Slavery Wasn't Only About Suffering, Says UK Government-Backed Report

The report, commissioned in the wake of the BLM protests, says a "new story" has emerged about the "Caribbean experience".
Simon Childs
London, GB
March 31, 2021, 3:37pm
Protesters throw statue of Edward Colston into Bristol harbour during a Black Lives Matter protest rally, in memory of George Floyd. Photo by Ben Birchall/PA Images via Getty Images
Protesters throw statue of Edward Colston into Bristol harbour during a Black Lives Matter protest rally, in memory of George Floyd. Photo: Ben Birchall/PA Images via Getty Images

Slavery was not just about profit and suffering, a controversial report commissioned by the UK government in the wake of the Black Lives Matter (BLM) protests last summer has said.

The much-anticipated report from the Commission on Race and Ethnic Disparities says that there is “a new story about the Caribbean experience which speaks to the slave period not only being about profit and suffering but how culturally African people transformed themselves into a re-modelled African/Britain.”

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The commission was announced by Prime Minister Boris Johnson in June 2020 in a column for the Daily Telegraph newspaper, following a series of BLM protests which sought to highlight racism in the UK, in the wake of the killing of George Floyd in Minneapolis that triggered global demonstrations. It was tasked with looking into all aspects of racism in the UK.

One aspect of UK BLM protests was a demand to see Britain reckon with its racist, imperial history. In Bristol, protesters toppled a statue of former slave trader Edward Colston and dumped it in the harbour. A petition for making topics such as “Britain's role in colonisation, or the transatlantic slave trade” a compulsory part of the national curriculum gained almost 270,000 signatures. 

The foreword of today’s report, written by chair of the commission Dr Tony Sewell, proposes a “Making of Modern Britain” teaching resource as a “response to negative calls for ‘decolonising’ the curriculum” in order to help children “reclaim their British heritage”.

The resource would look at “the influence of the UK, particularly during the Empire period. We want to see how Britishness influenced the Commonwealth and local communities, and how the Commonwealth and local communities influenced what we now know as modern Britain.”

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“One great example would be a dictionary or lexicon of well known British words which are Indian in origin,” says the report, referring to words that were absorbed into the English language by British imperialists in India. Another is a “new story about the Caribbean experience which speaks to the slave period not only being about profit and suffering but how culturally African people transformed themselves into a re-modelled African/Britain.”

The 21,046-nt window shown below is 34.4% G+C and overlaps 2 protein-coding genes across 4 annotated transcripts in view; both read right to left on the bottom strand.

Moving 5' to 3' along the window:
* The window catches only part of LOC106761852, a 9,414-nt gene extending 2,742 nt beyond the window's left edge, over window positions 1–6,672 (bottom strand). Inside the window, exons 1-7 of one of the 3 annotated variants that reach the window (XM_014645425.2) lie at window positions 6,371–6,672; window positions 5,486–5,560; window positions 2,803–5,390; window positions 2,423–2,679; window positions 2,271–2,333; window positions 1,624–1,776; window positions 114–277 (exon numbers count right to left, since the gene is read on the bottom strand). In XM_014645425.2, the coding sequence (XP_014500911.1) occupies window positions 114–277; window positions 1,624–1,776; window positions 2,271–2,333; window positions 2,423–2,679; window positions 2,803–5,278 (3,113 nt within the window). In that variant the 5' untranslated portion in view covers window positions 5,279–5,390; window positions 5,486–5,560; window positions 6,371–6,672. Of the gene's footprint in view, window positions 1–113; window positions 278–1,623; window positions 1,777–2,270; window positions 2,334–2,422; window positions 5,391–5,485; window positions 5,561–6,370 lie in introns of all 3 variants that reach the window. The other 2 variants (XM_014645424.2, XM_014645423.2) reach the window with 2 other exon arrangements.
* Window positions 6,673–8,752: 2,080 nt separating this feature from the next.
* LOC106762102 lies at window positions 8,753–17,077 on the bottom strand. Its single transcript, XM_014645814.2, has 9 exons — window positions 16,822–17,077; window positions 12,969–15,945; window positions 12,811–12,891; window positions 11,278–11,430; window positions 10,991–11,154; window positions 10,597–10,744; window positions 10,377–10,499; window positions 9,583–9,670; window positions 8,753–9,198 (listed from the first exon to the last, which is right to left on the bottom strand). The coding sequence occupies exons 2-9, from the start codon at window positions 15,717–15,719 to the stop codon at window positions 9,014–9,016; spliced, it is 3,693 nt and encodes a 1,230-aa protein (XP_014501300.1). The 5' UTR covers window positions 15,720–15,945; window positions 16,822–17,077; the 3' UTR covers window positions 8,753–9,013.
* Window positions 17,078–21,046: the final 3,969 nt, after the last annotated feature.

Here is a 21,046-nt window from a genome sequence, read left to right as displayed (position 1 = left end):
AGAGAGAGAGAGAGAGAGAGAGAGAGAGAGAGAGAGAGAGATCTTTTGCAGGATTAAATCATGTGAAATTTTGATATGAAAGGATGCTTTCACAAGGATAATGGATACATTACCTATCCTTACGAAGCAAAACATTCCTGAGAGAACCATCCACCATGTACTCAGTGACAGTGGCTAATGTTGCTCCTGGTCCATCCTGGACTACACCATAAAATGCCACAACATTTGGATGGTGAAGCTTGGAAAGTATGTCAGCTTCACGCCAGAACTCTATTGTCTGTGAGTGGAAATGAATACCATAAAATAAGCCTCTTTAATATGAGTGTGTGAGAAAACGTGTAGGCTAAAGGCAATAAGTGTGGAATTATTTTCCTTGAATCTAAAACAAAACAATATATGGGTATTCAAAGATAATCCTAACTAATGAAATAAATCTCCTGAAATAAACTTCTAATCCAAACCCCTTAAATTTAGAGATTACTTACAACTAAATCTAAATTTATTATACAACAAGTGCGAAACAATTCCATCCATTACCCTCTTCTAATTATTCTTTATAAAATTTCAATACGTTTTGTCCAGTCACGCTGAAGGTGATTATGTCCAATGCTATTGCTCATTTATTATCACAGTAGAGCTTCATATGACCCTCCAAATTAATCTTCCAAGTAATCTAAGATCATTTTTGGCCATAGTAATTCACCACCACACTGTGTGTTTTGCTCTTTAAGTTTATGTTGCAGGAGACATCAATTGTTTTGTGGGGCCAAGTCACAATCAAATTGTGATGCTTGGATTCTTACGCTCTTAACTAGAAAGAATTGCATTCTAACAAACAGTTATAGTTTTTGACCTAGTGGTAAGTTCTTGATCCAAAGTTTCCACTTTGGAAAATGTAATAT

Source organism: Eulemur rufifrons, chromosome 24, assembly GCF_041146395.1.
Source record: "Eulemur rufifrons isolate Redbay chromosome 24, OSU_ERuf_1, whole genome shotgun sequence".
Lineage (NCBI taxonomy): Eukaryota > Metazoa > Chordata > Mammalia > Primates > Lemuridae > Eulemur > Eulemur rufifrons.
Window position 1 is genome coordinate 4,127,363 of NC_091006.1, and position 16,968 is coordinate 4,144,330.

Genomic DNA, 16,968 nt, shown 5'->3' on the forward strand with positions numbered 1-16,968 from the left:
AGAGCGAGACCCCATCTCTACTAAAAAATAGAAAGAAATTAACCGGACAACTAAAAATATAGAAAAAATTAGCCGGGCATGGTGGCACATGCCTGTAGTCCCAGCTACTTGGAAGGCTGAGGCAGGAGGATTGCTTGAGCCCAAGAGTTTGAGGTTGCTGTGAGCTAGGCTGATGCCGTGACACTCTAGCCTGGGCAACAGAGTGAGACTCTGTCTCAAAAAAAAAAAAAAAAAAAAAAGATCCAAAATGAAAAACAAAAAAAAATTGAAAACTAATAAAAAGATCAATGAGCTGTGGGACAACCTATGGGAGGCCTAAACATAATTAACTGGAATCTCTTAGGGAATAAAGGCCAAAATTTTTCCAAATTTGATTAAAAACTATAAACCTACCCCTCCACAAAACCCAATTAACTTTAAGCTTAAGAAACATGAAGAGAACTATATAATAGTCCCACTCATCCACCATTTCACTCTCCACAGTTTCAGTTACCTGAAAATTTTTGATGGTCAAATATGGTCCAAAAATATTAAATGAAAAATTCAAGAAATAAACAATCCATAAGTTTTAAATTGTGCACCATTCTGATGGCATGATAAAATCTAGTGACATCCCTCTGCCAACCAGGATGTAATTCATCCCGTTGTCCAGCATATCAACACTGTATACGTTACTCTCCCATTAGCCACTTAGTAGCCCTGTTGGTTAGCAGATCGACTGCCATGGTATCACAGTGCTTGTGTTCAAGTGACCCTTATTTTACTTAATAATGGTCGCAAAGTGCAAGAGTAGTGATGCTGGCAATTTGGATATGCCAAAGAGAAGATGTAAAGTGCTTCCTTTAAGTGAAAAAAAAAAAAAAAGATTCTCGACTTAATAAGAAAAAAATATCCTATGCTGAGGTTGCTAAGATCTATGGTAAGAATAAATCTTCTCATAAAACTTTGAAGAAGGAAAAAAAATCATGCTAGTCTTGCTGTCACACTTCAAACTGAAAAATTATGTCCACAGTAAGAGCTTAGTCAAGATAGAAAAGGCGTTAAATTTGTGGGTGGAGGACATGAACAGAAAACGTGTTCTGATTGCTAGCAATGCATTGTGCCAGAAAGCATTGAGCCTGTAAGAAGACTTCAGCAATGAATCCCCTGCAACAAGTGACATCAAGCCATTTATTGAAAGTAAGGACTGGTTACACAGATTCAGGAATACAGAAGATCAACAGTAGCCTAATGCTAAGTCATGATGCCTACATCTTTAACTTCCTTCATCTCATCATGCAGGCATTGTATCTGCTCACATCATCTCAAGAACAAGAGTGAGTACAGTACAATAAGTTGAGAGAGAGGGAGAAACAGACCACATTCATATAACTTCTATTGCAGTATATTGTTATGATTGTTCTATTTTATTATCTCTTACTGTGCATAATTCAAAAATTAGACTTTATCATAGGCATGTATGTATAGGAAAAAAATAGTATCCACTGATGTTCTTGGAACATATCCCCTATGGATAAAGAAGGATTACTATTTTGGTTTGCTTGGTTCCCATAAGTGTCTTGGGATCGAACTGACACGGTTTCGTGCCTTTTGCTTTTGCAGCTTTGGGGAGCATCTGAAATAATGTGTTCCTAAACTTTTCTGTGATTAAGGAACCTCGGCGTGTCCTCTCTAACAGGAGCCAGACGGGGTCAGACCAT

The comments on Atlantic slavery have been widely criticised.

Shadow Equality minister Marsha De Cordova tweeted that the report was “Putting a positive spin on slavery and empire. Published on a Government website in 2021. Is this for real?”

Dr Halima Begum, chief executive of the Runnymede Trust told the PoliticsHome website: "I'm absolutely flabbergasted to see the Slave Trade apparently redefined as 'the Caribbean Experience'; as though it's something Thomas Cook should be selling – a one-way shackled cruise to purgatory. The cultural deafness of this report is only going to become clearer in the coming days and weeks."

Nazir Afzal, a former Chief Prosecutor for north west England, Tweeted, “As for the Race Report asking us to look for the positives in such things as Slavery, which is now the “Caribbean Experience” I have nothing but contempt.”

Sewell was a controversial appointment as chair. Writing in Prospect magazine in 2010, he said "much of the supposed evidence of institutional racism is flimsy". The Muslim Council of Britain said at the time that he was the wrong choice as he was "keen on downplaying race disparities".

As BLM protests swept the country in June 2020, Johnson posted a video message in which he said, “We are all right to say black lives matter”. He added that feelings of discrimination could not be ignored because “in too many cases, I am afraid, they will be founded on a cold reality.” Johnson has faced calls to apologise for his long history of racist remarks in his career as a columnist for newspapers and magazines.

In June, Shadow Justice Secretary David Lammy criticised the plan for a commission as “written on the back of a fag packet” in order “to assuage the Black Lives Matter protests. Get on with the action. Legislate. Move. You’re in government – do something.”